Classically, this effect is caused by a relative velocity between source and receiver, where the wave propagates through a continuous media. The issue of a media in regard to the vacuum of space is debatable.

  2. Time Dilation:
    In terms of special relativity, the velocity of the source frame, with respect to a ‘stationary’ observer, leads to time running slower in the observed source when relativistic velocities are involved.

  3. Gravitational:
    In terms of general relativity, proximity to any large gravitational mass will also cause time dilation.

  4. Cosmological:
    This form of redshift is directly attributed to the expansion of space.

Note: Some clarification of the causes of redshift outlined above might possibly be suggested at this point. First, in the classical description of a mechanical wave leading to a Doppler effect, the change in wavelength, or frequency, can be explained in terms of either a change in position, e.g. velocity [v], of the source or receiver of a continuous waveform. However, it is unclear that this explanation can be used in the other definitions without some important qualifications. This said, we might still understand how time dilation, in bullets 2 and 3, might cause redshift to either a continuous wave or discrete photon. However, it is unclear how cosmological redshift is explained, if restricted to the expansion of space, leading to a perceived velocity [v], if not also interpreted in terms of time dilation.

So, given all these potential causes, we might want to question the idea behind an ‘intrinsic redshift’. However, in some respect, it might simply be said that an intrinsic redshift is any mechanism where the redshift is not directly proportional to distance, such that some aspect of Hubble’s law might be questioned. The following bullets are a paraphrasing, not direct quotes, of Rouke’s description of intrinsic redshift within the model under review:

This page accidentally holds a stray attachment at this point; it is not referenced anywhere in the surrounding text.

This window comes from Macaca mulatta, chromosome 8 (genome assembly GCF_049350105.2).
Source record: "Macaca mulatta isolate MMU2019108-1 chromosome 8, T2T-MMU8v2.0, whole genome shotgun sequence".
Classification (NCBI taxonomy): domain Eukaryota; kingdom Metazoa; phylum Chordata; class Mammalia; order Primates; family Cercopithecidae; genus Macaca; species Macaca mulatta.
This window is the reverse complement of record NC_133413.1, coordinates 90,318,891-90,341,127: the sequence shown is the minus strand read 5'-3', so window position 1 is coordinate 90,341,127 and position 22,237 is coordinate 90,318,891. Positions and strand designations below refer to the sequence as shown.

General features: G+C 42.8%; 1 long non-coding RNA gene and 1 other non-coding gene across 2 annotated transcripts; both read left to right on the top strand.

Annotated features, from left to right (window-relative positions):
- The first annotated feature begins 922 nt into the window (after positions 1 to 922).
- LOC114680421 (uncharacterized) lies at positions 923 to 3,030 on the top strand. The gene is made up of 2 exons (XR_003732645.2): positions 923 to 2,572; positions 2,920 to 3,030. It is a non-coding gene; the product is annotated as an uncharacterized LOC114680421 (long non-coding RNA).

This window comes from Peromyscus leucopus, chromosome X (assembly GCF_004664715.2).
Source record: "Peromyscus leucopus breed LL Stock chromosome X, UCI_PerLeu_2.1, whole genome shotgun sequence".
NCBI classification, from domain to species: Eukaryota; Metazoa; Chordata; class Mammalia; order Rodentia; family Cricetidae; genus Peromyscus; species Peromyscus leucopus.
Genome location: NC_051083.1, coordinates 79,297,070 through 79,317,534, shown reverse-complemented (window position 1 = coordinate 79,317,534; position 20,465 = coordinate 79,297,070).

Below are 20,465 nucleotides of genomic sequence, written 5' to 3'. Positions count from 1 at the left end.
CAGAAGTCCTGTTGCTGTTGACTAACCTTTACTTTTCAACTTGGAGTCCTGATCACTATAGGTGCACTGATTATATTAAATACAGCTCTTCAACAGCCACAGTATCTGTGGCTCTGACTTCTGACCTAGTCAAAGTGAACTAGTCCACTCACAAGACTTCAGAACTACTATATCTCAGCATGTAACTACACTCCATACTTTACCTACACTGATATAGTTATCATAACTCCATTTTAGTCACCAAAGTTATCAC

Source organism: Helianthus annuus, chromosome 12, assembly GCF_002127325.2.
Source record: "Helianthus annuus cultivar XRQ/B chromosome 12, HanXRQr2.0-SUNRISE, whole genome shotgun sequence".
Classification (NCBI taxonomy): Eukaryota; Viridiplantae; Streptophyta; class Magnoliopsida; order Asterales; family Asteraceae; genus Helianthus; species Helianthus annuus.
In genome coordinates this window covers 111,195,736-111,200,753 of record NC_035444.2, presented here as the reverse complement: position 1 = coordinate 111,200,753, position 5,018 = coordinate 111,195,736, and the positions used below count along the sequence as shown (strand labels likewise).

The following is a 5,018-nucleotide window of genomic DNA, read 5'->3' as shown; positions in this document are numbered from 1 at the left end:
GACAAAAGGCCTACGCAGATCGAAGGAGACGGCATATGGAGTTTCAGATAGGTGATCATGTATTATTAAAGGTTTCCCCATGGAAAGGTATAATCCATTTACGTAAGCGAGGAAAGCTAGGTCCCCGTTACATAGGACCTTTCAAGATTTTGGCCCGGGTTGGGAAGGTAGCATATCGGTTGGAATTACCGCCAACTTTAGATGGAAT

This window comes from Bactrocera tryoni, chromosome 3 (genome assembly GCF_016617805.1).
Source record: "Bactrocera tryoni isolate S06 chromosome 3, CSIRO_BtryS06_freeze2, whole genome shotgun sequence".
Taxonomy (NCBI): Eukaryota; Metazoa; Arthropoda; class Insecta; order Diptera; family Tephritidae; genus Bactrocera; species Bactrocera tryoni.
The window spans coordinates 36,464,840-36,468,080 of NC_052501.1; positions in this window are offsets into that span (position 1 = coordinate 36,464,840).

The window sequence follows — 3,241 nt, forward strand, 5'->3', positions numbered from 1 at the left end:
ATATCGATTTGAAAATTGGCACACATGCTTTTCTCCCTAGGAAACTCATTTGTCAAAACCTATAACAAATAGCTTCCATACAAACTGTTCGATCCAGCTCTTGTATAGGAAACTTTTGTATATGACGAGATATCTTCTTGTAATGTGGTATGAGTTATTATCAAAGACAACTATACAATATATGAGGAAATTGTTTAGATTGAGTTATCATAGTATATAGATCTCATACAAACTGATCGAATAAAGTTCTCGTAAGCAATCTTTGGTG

• It is commonly accepted that the ‘generator’ of a quasar is a compact highly massive object usually called a ‘black hole’ and that the radiation either comes directly from the black hole or, more likely, from an excited layer of matter close to the hole.

  • There is no similar consensus for the ‘modulator’, i.e. something that affects the redshift on-route from the source-generator to the final observer. However, for active galaxies, there is a consensus view that there is again a central black hole, which is surrounded by a rotating accretion sphere of matter that exists in the form of a rotating equatorial disc.  

  • It seems plausible that quasars and active galaxies are part of a spectrum of phenomena associated with a ’black hole’ object surrounded by a rotating sphere of matter. In this context, Rouke argues that this additional rotational matter provides the basis for what is described as the ‘modulator’ and an explanation for the results derived by Hawkins’.

  • However, it is quite possible that the rotating sphere of matter around the black hole is not uniform. Therefore, the radiation from the generator, which passes through this sphere on its way to us, might also be subject to the observed variations due to non-uniformities in the sphere.

  • The generator, in close proximity to the black hole horizon, may be subject to fairly extreme gravitational redshift, while the modulator being at some distance, may be far less affected. If so, a quasar may be far closer, and less luminous, than normally interpreted based on the idea of cosmological redshift in isolation.

  • The idea of an intrinsic redshift was first championed by Halton Arp, but was seen by mainstream cosmology to be highly controversial. Rouke expresses his surprise at this reaction, because the process seems quite plausible and does not really contradict conventional cosmology.

In part, the papers outlined above form the basis of the observational data said to support a new model of galactic dynamics, which is outlined in the paper entitled A new paradigm for the structure of galaxies’. The model supports the basic idea that galaxies normally contain a super-massive object, e.g. a black hole, at its centre that determines the dynamics of the galaxy, including the generation of the spiral arms. As such, it claims to address a number of persistent problems with previous models:

  • The rotation curve of a galaxy
  • The spherical bulge at the centre of a normal galaxy
  • The spiral structure and long-term stability of a normal galaxy
  • The age and orbits of globular clusters
  • The origin and prevalence of solar systems

However, while it is argued that the model is compatible with current observations, it obviously differs in its interpretation and ultimately challenges the  accepted big bang model. Although there are a lot of arguments to be considered, this review will only comment on a few key aspects related to the rotational curves of galaxies and the idea of the generator of the spiral arms. The next discussion continues with the idea of Mach’s principle and frame dragging.